Nov 10, 2005
Car Tip 10 - Preparing the painted surfaces for buffing and polishing
Preparing the painted surfaces for buffing and polishing.
Buffing and polishing is a vital part in taking proper care of a car. Buffing and polishing is a process that is used to remove scratches, oxidation, and to restore the paints original luster. Before the paint can be buffed and polishes, the paint needs to be prepared, or in other words, cleaned. This is first done by washing the exterior, which we did in the basic wash process that we talked about in part one of this series. Although, on some vehicles washing the exterior simply isn't enough. Everyday life exposes our vehicles to harmful elements that leave the painted surfaces rough and dull. Some of these elements could be industrial and organic fallout, paint overspray, paint finish roughness, acid rain deposits, rail dust, surface rust, volcanic deposits and other environmental contaminants.
After we have washed the exterior of the car, we need to thoroughly check the paint to see if any of these elements exist. Buffing the paint that contains these types of problems will do more harm then good, plus the longer that these contaminants stay on the paint the harder they are to remove and staining of the paint may occur.
You might be asking yourself, why do I need to pre clean the paint of my car, when most buffing and polishing compounds have cleaners in them? Well, this is true. Most all buffing and polishing products use abrasives to remove scratches, oxidation, ect by removing clear coat and or paint from the surface.
Why would you want to remove paint or clear coat when you don't need to? These contaminants can be removed without removing any paint or clear coat if the right products are being used. After the paint has been pre cleaned, the buffing process will be much easier and not as much paint or clear coat will need to be removed.
So doesn't it make sense to clean the surface first, and leave as much paint as possible on the surface? You bet it does.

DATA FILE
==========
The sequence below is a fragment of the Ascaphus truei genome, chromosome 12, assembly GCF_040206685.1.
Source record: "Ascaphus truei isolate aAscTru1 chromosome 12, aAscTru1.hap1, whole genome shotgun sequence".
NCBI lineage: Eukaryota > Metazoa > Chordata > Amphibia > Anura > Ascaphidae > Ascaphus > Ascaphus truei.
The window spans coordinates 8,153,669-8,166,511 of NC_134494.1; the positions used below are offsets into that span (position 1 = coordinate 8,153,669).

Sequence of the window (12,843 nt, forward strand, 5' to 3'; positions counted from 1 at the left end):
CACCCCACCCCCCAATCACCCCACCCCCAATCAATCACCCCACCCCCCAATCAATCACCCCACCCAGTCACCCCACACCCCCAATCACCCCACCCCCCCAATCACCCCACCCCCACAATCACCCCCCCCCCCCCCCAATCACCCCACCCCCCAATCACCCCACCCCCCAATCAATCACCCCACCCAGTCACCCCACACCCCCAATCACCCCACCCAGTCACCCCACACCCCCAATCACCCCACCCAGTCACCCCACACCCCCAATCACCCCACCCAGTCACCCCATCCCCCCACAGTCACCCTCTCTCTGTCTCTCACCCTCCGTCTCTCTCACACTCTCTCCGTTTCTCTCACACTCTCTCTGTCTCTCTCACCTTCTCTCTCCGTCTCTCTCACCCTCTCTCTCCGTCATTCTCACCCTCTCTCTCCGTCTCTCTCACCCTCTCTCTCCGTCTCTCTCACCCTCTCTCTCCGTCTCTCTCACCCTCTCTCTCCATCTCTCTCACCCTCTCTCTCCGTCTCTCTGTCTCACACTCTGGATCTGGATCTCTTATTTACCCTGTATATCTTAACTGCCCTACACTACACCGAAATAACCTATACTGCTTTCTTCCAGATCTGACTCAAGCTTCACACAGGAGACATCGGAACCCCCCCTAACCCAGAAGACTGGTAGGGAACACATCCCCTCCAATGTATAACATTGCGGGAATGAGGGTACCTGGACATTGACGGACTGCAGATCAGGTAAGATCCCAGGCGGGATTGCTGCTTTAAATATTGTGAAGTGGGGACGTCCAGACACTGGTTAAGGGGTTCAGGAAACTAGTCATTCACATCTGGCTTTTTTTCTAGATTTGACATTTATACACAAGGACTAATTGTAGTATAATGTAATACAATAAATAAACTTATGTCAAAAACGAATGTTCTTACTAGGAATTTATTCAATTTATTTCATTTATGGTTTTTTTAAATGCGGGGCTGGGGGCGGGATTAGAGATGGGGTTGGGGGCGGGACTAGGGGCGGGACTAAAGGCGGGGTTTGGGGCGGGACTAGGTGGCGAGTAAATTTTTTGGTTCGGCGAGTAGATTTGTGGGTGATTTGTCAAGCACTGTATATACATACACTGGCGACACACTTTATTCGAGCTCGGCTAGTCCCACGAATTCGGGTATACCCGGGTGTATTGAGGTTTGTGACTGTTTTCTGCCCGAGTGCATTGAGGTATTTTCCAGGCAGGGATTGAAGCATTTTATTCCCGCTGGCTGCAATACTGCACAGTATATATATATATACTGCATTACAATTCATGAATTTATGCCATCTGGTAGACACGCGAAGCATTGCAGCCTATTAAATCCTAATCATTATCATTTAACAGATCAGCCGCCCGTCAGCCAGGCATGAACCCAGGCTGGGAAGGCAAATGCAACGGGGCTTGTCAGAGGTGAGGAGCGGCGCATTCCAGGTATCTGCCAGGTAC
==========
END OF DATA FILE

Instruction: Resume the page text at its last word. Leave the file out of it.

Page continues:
Tips 1 - Never buff paint that contains contaminants.
We all want our vehicles to have an unforgettable shine. Pre-cleaning the paint before buffing is a vital step in getting the shine that we all want. These contaminants leave our paint rough and often discolored, and dull the luster of the paint. Having a smooth clean painted surface is the key to getting the maximum shine out of the painted finish.
So how do you know if your paint contains contaminants? Well, the easiest way is to rub your hand back and forth on the paint and feel how smooth the surface is. Take a good look at the paint and see if you can see any.
After you have inspected your paint, and the paint is smooth and contaminant free wait until tomorrow for the next part of this series, which will cover the actual buffing process.
If you have found contaminants on your paint, choosing the right products is very important. Paint prep cleaners are formulated for a specific purpose. For example, tree sap remover is made for removing tree sap.
Here a some additional tips on keeping your vehicle contaminant free.
1. Never park your car under trees.
2. Never park your car near areas that are being painted.
3. Keep your car covered while parked, either in a garage or covered parking.
4. Keep you car washed regularly.
Posted by Steven Wong at 7:58 PM